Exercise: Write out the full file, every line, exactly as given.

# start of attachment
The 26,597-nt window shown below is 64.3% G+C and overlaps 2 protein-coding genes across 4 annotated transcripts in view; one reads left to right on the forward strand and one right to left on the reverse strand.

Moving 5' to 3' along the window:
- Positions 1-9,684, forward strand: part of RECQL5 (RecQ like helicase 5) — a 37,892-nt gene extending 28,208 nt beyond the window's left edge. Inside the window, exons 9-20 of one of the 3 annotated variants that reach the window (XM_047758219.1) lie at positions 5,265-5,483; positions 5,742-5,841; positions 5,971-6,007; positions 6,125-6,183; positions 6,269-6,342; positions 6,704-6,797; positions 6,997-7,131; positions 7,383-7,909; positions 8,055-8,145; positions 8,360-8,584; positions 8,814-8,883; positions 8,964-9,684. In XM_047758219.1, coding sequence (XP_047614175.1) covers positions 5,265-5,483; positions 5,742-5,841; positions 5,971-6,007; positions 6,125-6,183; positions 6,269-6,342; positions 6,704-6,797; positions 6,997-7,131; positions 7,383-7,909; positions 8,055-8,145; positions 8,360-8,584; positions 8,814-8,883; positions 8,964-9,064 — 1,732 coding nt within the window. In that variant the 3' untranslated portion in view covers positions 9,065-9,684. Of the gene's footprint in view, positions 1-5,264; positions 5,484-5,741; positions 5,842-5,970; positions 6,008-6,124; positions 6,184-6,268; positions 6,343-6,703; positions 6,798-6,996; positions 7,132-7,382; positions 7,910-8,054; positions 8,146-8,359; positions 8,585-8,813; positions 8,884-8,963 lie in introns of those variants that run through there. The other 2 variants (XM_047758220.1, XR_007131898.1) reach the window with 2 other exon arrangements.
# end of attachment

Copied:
The 26,597-nt window shown below is 64.3% G+C and overlaps 2 protein-coding genes across 4 annotated transcripts in view; one reads left to right on the forward strand and one right to left on the reverse strand.

Moving 5' to 3' along the window:
- Positions 1-9,684, forward strand: part of RECQL5 (RecQ like helicase 5) — a 37,892-nt gene extending 28,208 nt beyond the window's left edge. Inside the window, exons 9-20 of one of the 3 annotated variants that reach the window (XM_047758219.1) lie at positions 5,265-5,483; positions 5,742-5,841; positions 5,971-6,007; positions 6,125-6,183; positions 6,269-6,342; positions 6,704-6,797; positions 6,997-7,131; positions 7,383-7,909; positions 8,055-8,145; positions 8,360-8,584; positions 8,814-8,883; positions 8,964-9,684. In XM_047758219.1, coding sequence (XP_047614175.1) covers positions 5,265-5,483; positions 5,742-5,841; positions 5,971-6,007; positions 6,125-6,183; positions 6,269-6,342; positions 6,704-6,797; positions 6,997-7,131; positions 7,383-7,909; positions 8,055-8,145; positions 8,360-8,584; positions 8,814-8,883; positions 8,964-9,064 — 1,732 coding nt within the window. In that variant the 3' untranslated portion in view covers positions 9,065-9,684. Of the gene's footprint in view, positions 1-5,264; positions 5,484-5,741; positions 5,842-5,970; positions 6,008-6,124; positions 6,184-6,268; positions 6,343-6,703; positions 6,798-6,996; positions 7,132-7,382; positions 7,910-8,054; positions 8,146-8,359; positions 8,585-8,813; positions 8,884-8,963 lie in introns of those variants that run through there. The other 2 variants (XM_047758220.1, XR_007131898.1) reach the window with 2 other exon arrangements.